Illustration by James Callahan
Every year around Thanksgiving, I try and take stock of all of the things for which I am thankful. It's not exactly an original idea, but I try to put a creative spin on it. Back in my single days, when I had a lot of free time on my hands and certain people weren't constantly leaving the caps off of my colored markers and letting them dry out, I would make big, glitzy gratitude posters and hang them over my desk. Strong coffee! Pumpkin spice candles! Comfortable underwear!
I would put the big stuff on there, too, of course — my family, my career, my fantastic Carytown apartment and my health. But my friend Karen, who got me started on the poster idea, told me that you had to imagine that anything that wasn't on the poster was going to be taken away. So comfortable underwear definitely got high billing.
Nowadays I don't have an uninterrupted block of time to sit down and decorate a gratitude poster. Some days I feel fortunate if I have time to dash off one-line replies to the list of emails that never seems to end. (Note to universe: I am grateful that I get emails, both business and personal. Please keep them coming.) But that doesn't mean that I'm not grateful. Far from it. I wouldn't trade my harried, overcommitted, disorganized life for anything.
The Boy is No. 1 on my gratitude list, even when he is at his most trying. When he is really working my nerves, I remind myself that the things that can drive me crazy about him — his incessant curiosity, the constant stream of chatter and his tendency towards obsession — are characteristics that will take him places, and although they may not feel like things for which I should be grateful when I am trying to conduct a business call in his presence, they are blessings all the same.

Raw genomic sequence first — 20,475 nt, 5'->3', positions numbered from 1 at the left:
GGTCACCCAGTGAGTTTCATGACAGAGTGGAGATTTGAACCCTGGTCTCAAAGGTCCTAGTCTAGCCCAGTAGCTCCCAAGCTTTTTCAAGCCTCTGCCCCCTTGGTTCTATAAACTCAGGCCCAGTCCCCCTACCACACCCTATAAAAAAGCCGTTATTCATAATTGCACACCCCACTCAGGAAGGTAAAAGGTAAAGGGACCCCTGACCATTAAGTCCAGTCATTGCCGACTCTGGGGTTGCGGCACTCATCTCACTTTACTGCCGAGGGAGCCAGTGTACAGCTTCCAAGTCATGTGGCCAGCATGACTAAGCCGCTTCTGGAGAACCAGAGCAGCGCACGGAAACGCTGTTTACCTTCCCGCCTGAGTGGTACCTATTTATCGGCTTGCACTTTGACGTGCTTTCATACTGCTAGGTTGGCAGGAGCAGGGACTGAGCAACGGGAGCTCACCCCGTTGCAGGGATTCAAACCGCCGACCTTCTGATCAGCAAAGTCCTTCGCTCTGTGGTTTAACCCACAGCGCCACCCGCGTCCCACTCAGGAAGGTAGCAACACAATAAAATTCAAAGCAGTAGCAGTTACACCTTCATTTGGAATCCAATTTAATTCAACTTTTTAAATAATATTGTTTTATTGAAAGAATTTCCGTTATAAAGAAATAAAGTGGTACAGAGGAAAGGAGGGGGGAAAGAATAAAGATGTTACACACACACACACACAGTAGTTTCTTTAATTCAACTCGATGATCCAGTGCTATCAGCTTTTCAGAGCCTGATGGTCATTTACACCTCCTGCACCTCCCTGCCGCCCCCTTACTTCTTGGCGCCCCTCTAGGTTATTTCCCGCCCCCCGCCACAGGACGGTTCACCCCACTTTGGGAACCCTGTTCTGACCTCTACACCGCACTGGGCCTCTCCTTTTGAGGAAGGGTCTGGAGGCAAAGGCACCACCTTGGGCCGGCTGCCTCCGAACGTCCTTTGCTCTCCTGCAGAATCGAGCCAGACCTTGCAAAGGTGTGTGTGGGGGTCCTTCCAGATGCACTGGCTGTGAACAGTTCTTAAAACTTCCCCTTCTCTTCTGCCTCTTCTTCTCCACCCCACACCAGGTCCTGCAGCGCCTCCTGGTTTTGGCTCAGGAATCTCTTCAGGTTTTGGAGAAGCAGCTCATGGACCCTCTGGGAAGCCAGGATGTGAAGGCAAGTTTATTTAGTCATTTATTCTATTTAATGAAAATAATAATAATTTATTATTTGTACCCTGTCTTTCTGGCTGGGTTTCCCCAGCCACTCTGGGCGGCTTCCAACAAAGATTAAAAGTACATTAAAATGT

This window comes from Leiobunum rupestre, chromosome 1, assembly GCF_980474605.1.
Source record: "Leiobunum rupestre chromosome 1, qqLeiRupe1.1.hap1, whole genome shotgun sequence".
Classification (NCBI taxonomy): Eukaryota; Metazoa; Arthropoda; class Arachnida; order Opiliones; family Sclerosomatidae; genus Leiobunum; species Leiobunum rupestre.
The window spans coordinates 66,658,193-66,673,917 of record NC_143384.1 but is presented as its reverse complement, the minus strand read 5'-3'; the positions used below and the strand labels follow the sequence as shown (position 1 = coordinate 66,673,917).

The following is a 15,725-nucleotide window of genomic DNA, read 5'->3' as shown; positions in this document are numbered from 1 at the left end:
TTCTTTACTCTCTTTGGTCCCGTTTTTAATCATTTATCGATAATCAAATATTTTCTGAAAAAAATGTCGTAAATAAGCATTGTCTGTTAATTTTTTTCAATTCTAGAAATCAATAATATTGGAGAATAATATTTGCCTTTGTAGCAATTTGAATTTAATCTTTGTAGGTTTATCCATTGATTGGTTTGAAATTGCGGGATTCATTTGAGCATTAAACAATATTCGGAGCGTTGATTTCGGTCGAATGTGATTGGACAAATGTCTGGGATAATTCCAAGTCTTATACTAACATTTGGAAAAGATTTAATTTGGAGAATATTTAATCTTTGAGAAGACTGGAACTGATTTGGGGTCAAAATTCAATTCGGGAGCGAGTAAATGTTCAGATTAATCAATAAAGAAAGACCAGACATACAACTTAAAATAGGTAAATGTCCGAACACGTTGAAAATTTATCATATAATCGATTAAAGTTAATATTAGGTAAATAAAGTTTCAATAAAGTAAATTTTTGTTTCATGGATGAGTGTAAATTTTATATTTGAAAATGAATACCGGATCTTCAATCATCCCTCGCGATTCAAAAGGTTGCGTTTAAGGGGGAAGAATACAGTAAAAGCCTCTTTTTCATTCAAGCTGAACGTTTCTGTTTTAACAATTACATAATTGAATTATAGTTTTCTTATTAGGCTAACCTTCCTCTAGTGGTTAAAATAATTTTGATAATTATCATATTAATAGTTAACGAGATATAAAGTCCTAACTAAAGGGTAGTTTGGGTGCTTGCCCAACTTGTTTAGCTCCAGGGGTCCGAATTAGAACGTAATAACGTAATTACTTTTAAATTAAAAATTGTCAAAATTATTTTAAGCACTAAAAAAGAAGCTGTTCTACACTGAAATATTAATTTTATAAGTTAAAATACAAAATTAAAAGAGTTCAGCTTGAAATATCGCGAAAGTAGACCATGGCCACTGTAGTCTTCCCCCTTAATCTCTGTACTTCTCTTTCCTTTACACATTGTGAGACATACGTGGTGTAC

Without getting too maudlin, I'll share a story a friend of mine recounted about being in line at the post office with a mother and her over-talkative son. The mother was not having a good day, and she snapped at her son, telling him to be quiet because she was tired of his voice. My friend has a nonverbal autistic son. I think of her often when I am tempted to ask for a few minutes of blissful silence from my own son. And I do ask for just that sometimes — but I try to remember to be grateful for the less silent times, too.
Tad ranks tops on my gratitude list, too. We just celebrated our 10th anniversary in September. I use the term "celebrated" loosely, since we are not sentimental, and we marked the occasion with Thai takeout and Netflix. But I love him as much as I did 10 years ago, and I think we've done a pretty decent job of this whole marriage thing. We have days when one of us has to remind the other that we are on the same team, but so far that's been enough to remind us to get it together, and most days we don't even need that.
Our house always comes up on my gratitude list. Even though any mention of the beast starts me rolling on an ingratitude list against my best intentions — the cracking plaster, the peeling paint, the crazy-high cost to heat it — I can't deny that this house is a blessing. It came along at exactly the moment we needed it, and the pittance of a monthly mortgage payment has allowed me to take time off from work to write two books, and to stay at home with The Boy for the first two years of his life. It may be creaky, cracky and drafty, but you've got to love a house with a payment so low that some months we were able to scrape by just by selling old Guns N' Roses T-shirts on eBay. (Note to universe: Just because the house is on the list doesn't mean I want to live here forever. Please remember that when we we're ready to sell it.)
My body is another reluctant entrant on the gratitude list. There's more of it than there was last year, and there was more of it last year than the year before. But it still works relatively well, except for once a year when I wrench my back towel-drying my hair. This was also the year that I belatedly discovered yoga (featured on the gratitude list with gold stars around it), and that has helped me regain a little of my youthful flexibility. Still, I wish I could regain a little of my youthful proportions as well, which would also help in the "comfortable underwear" department. (Note to universe: I put them on the list like you told me to, and you still took them away. What gives? I demand a recount.)